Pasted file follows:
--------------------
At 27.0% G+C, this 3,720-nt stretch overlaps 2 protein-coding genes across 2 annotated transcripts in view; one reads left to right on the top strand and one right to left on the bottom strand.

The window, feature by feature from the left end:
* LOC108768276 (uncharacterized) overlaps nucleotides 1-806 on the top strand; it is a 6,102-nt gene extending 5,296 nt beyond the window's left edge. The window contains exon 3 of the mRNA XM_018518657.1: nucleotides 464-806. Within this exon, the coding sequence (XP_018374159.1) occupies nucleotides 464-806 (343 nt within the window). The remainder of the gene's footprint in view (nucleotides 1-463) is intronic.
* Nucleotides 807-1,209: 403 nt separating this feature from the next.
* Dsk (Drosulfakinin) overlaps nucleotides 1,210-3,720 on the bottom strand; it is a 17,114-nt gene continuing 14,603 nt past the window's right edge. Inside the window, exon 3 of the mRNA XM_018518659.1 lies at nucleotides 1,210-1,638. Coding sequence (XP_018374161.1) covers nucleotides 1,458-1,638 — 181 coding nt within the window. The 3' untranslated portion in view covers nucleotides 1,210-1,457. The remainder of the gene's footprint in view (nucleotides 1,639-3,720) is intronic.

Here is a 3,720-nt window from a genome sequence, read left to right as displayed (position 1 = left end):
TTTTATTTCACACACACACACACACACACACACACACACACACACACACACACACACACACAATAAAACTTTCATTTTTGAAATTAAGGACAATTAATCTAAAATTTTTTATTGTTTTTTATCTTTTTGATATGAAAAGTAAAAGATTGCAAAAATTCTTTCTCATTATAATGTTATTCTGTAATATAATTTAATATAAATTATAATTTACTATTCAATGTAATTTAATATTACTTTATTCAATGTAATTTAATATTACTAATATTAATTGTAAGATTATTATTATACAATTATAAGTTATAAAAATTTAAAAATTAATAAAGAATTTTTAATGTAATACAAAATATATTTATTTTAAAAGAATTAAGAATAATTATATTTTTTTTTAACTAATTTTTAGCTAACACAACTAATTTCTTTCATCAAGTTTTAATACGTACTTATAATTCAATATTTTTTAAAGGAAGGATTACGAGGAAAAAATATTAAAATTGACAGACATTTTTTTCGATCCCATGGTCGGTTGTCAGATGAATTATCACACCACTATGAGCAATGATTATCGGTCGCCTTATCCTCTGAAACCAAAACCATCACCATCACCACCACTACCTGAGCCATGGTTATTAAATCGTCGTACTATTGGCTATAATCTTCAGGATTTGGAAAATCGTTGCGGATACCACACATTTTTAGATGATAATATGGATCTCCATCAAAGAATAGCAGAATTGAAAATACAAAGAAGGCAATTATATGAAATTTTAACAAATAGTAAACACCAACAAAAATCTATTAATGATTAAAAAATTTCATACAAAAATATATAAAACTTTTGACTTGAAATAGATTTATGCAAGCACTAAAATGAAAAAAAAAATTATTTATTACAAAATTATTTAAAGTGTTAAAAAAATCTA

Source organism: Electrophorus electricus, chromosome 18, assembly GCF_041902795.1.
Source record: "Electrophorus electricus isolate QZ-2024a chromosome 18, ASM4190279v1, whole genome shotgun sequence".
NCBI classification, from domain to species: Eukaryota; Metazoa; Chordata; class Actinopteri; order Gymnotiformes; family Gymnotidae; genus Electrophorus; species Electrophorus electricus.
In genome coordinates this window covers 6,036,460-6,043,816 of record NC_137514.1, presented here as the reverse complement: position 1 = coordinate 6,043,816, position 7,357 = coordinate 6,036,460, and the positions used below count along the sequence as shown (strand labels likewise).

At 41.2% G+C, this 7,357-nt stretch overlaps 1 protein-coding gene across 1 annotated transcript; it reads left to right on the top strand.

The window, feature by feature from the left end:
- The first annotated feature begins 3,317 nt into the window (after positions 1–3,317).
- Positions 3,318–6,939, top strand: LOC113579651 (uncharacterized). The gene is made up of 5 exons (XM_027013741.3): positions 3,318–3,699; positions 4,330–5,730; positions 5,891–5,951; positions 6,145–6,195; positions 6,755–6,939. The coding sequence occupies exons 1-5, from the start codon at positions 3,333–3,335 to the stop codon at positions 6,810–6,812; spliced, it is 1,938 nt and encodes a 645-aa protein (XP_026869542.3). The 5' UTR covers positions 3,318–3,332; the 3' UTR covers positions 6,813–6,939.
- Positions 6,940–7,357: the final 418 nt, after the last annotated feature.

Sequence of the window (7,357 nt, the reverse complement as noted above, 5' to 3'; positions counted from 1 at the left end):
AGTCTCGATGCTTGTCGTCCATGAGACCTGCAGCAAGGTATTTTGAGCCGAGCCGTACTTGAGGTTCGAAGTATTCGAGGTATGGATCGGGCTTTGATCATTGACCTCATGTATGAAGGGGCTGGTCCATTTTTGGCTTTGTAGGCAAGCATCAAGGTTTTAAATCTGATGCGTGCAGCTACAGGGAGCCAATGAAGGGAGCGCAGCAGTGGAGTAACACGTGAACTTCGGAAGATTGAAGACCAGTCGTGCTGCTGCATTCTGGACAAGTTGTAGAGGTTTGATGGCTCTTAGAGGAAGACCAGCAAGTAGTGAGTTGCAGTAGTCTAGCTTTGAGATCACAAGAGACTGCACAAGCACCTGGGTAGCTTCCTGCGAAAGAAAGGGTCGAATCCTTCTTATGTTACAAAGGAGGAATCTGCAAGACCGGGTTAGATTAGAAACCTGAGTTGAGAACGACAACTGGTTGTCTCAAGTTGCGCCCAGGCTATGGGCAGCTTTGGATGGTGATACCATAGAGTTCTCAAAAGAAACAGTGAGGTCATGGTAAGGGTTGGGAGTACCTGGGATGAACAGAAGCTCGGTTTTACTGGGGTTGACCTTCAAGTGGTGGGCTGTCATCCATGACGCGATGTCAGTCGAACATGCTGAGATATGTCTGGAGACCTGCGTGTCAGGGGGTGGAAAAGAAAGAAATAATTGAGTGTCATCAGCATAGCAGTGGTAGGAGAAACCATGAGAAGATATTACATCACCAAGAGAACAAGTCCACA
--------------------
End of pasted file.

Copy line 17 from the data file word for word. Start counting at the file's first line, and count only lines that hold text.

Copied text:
Sequence of the window (7,357 nt, the reverse complement as noted above, 5' to 3'; positions counted from 1 at the left end):